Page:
An army physical fitness test is a set of exercises that an army uses to evaluate the strength and cardiovascular endurance of its soldiers. For the Unites States Army, the three exercises that comprise the test are push-ups, sit-ups and a timed 2-mile run. The U.S. Army requires that soldiers pass its army physical fitness test twice per year. Each exercise results in a numerical score from 0 to 100, and the soldier must score at least 60 on each exercise in order to pass the test. The U.S. Army physical fitness test is a factor in promotion decisions and is a requirement for passing army basic training, although in that case, the minimum score per exercise is 50.
The scoring system for the U.S. Army physical fitness test takes into account the soldier's performance in the exercise, his or her age and his or her gender. The only exception to this is the sit-up test — the scores for this test do not take gender into account. The scoring for each of the exercises varies for different age groups. The scoring standards, which begin with the 17- to 21-year-old age group, steadily increase until the soldier reaches his or her late 20s and early 30s. From that point, the standards gradually decrease as the soldier's age increases.
For both the push-up and the sit-up, the score is based on the number of repetitions of the exercise that the soldier is able to perform while maintaining proper form throughout the exercise. For the push-up, the soldier begins with the hands on the ground, the body in a straight line and the feet either together or up to 12 inches apart. In order to complete a single repetition, the soldier must lower the chest toward the floor until the upper arms are parallel to the floor. At this point, he or she must push the body back into the starting position, with the arms locked. The soldier has two minutes to complete as many push-ups as possible.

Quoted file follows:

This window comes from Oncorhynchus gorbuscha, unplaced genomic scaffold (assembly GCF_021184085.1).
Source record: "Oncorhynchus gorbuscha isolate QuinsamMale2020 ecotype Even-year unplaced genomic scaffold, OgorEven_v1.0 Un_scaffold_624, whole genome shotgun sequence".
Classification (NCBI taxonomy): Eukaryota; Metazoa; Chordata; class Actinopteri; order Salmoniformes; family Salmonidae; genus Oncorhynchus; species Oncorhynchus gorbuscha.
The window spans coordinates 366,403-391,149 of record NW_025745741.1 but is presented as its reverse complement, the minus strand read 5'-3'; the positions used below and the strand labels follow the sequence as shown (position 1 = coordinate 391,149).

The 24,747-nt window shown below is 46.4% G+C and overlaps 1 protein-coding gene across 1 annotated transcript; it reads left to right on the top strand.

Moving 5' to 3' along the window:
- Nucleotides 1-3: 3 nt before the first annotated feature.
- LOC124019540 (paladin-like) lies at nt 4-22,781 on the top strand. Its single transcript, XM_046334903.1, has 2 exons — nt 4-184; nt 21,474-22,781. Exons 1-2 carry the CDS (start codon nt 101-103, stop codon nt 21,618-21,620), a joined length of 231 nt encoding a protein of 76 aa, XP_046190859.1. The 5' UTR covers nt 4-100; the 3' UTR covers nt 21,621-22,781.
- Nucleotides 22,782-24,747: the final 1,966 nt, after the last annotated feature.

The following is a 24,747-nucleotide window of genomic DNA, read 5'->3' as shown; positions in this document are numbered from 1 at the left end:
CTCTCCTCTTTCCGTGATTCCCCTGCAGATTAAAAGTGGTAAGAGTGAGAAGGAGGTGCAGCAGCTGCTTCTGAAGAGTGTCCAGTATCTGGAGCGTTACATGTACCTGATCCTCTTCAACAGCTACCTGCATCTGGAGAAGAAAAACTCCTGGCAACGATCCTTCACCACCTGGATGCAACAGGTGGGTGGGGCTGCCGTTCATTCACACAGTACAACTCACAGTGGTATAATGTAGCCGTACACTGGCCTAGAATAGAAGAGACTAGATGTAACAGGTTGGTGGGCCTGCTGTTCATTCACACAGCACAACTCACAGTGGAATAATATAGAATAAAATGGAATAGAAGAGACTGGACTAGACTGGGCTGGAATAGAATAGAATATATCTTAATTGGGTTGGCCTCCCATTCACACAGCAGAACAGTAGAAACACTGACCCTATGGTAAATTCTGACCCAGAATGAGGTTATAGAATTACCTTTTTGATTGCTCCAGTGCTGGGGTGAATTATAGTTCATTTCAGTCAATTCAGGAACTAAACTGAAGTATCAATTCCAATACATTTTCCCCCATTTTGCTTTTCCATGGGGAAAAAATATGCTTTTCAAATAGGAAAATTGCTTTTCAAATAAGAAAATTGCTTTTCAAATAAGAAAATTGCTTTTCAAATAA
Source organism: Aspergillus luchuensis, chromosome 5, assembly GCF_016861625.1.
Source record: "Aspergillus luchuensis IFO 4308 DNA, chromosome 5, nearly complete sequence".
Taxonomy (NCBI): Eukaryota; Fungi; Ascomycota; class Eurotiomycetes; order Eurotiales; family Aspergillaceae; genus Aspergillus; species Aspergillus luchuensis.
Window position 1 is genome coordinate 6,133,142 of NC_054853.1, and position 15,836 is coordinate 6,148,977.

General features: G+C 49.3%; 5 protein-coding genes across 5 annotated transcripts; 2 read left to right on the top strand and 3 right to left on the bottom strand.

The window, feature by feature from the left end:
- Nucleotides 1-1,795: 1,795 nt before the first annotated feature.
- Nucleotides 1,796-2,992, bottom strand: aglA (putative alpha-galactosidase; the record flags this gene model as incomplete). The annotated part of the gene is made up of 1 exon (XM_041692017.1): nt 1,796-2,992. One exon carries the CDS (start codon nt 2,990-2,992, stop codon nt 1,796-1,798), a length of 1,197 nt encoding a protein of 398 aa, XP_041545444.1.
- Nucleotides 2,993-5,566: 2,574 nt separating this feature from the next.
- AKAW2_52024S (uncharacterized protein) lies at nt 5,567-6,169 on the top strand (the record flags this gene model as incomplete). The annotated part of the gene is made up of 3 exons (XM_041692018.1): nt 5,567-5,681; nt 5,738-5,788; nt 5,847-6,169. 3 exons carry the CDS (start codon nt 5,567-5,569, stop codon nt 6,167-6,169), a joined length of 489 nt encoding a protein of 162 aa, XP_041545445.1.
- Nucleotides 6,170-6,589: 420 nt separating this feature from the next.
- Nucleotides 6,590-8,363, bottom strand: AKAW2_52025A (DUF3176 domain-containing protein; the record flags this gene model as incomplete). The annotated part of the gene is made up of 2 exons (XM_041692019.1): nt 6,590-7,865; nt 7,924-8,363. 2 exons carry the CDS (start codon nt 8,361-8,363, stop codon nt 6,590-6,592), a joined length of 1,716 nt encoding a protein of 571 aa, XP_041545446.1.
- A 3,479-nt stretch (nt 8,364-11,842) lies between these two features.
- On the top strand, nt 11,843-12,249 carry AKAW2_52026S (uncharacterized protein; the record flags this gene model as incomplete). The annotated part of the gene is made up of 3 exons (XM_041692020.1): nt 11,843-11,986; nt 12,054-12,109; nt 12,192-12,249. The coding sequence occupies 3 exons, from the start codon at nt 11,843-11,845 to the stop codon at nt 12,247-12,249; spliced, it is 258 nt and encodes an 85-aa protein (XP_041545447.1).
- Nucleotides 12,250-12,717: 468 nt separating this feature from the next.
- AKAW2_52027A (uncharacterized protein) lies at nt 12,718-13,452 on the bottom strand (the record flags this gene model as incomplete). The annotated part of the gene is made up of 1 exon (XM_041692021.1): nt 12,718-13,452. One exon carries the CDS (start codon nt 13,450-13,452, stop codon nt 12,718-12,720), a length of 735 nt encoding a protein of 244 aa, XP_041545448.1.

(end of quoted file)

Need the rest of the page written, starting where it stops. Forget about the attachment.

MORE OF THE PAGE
The sit-up requires the athlete to lie on his or her back with the knees bent at a 90-degree angle. The heel must remain on the floor at all times, and another person is allowed to brace the soldier's feet using only his or her hands. The soldier's hands must be interlaced behind the soldier's head. In order to complete a successful sit-up, the soldier must raise his or her body toward the vertical position, and the body must come to the full vertical position with the neck above the spine for the sit-up to count. The soldier has two minutes to complete as many repetitions as possible.
The 2-mile run is a timed event that requires the soldier to run the full distance within a certain amount of time. The soldier must complete the run completely under his or her own power. Walking is permitted but not encouraged, and it is very difficult for a soldier to complete the run in the proper amount of time if he or she walks for any significant portion of the run.